Mystery military drone over Davis-Monthan AFB chased by two helicopters

jeffb

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And then surprise, there is this baby. Engineered and built right there in Tucson.


Ha! Give that man a cigar! Was going to suggest, given it's duration, that wings would go a long way to sustaining flight for the period described. Good find.
 

Dragon029

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There is too much latency for a remote pilot to perform agile maneuvers over a cellular or satellite connection. There has to be a command and control aircraft nearby.
I don't have time to listen to the full 1+ hour long radio log, but what exactly qualifies it as so agile that it had to have been manually controlled? And why does the control station have to be airborne?
It took off at high speed (like really high speed for a drone)
I've built a VTOL, 2-stroke prop-driven hybrid fixed-wing quadcopter that would comfortably cruise at around 65 knots and could hit close something like 80-90 knots (and it had pretty bad aerodynamics); I've also built a 2-stoke fixed-wing (with better but still mediocre aerodynamics) that could hit >100 knots.

Both of those aircraft I mention also had >1 hour of endurance and could be controlled via line-of-sight radio from several miles away with the radios operating well below their full capabilities in order to meet RF regulations (<30dBm EIRP instead of the 30dBm radio + 20dBi antenna EIRP). During long range operation however we'd also run a second drone as a radio relay, which also helped when controlling a drone that had landed ~7-10 miles away.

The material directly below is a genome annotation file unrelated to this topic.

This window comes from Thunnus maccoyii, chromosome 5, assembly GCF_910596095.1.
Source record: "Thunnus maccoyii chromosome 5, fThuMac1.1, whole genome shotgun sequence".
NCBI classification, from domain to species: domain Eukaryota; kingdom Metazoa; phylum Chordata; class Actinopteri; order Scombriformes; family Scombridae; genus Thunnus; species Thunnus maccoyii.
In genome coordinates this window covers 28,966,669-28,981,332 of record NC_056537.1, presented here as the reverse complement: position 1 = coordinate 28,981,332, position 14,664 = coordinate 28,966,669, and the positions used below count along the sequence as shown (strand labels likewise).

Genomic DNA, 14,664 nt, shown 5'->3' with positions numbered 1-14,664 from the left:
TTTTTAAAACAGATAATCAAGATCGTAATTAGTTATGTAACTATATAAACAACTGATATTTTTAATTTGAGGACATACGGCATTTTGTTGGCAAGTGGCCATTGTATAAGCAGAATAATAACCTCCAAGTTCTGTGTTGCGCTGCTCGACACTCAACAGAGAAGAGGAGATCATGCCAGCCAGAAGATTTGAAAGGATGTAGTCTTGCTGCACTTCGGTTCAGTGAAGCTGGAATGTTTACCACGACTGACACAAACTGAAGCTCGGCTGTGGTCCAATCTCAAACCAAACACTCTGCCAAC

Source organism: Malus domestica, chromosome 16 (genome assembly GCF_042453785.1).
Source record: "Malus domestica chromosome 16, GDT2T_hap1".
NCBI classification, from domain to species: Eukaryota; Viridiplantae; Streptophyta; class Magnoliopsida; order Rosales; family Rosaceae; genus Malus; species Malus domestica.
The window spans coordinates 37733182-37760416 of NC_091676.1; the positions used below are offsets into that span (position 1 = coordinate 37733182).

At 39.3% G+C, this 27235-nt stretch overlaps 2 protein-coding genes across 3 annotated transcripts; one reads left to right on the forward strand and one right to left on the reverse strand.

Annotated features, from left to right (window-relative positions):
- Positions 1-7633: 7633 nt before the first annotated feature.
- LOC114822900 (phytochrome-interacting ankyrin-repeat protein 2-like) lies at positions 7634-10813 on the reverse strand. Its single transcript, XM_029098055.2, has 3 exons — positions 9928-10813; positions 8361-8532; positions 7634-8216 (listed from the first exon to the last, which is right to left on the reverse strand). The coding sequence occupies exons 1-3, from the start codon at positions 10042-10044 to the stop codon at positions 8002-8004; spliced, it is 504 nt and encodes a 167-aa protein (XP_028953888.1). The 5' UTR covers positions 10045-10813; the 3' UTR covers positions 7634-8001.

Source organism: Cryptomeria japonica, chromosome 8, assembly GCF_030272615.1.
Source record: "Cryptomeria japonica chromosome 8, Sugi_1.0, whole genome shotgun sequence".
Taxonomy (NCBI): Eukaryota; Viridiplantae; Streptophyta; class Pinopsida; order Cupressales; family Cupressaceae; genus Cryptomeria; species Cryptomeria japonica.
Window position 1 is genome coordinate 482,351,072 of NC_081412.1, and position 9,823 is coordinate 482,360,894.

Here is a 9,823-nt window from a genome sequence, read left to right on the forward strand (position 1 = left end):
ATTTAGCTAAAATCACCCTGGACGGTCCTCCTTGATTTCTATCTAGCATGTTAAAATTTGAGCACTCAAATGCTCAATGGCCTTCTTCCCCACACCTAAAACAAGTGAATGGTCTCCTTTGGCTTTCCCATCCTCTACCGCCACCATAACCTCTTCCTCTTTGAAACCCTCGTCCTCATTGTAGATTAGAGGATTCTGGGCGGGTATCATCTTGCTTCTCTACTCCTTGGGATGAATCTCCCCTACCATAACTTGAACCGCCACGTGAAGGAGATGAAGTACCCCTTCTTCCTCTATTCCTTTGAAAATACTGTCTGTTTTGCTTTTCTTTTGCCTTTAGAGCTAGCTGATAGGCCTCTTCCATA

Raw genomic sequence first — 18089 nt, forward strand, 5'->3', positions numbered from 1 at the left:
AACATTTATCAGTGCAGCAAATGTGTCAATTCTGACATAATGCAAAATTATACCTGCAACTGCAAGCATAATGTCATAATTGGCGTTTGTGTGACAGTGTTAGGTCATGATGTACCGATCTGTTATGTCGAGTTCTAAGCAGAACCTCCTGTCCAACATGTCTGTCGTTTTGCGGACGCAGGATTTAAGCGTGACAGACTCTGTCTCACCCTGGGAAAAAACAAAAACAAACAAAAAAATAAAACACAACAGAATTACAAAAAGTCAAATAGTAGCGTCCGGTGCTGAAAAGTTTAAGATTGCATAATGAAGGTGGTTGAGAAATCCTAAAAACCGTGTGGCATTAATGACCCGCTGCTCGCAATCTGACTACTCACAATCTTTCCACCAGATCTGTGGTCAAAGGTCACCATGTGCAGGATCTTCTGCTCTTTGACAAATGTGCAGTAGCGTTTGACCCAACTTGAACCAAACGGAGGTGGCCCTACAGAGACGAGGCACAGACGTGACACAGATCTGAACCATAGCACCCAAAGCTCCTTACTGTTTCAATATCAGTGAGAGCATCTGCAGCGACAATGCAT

Here's a photo of a drone not dissimilar to ours; this one however being operated by Canberra UAV; whose members are key developers for ArduPilot:
dl5S9CA.jpg


Edit: Forgot to mention; the cost of building a drone like this (at least today in 2021) would only be in the ballpark of $1000-2000 USD, not including the cost of any imaging systems / video transmitters. Ballpark component costs to give people an idea:
Flight controller: $50
2x ~5000mAh 4S Batteries: $100
8x 500W 1000kV motors (just as an example): $150
8x 50A ESCs: $150
Balsa airframe: $400
Gas 2-stroke motor: $250
1/2 gallon fuel tank, etc: $20
8+ VTOL props: ~$30
Gas engine prop: $10
Telemetry / control radios: $200
High gain antenna for ground station: $50

Hovering for more than a few minutes would require an alternator which is trickier, but you can build one with a spare brushless motor, a gear set (a little aluminium machining required for mounting brackets), and probably $20 in electronics to rectify and regulate the output.
 
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TomcatViP

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Don't forget that there is mountain ridges in the vicinity. It would then be possible to have direct line of sight from an elevated point from far away (with a directional signal, more discreet and binoculars (that would explain the beacon)).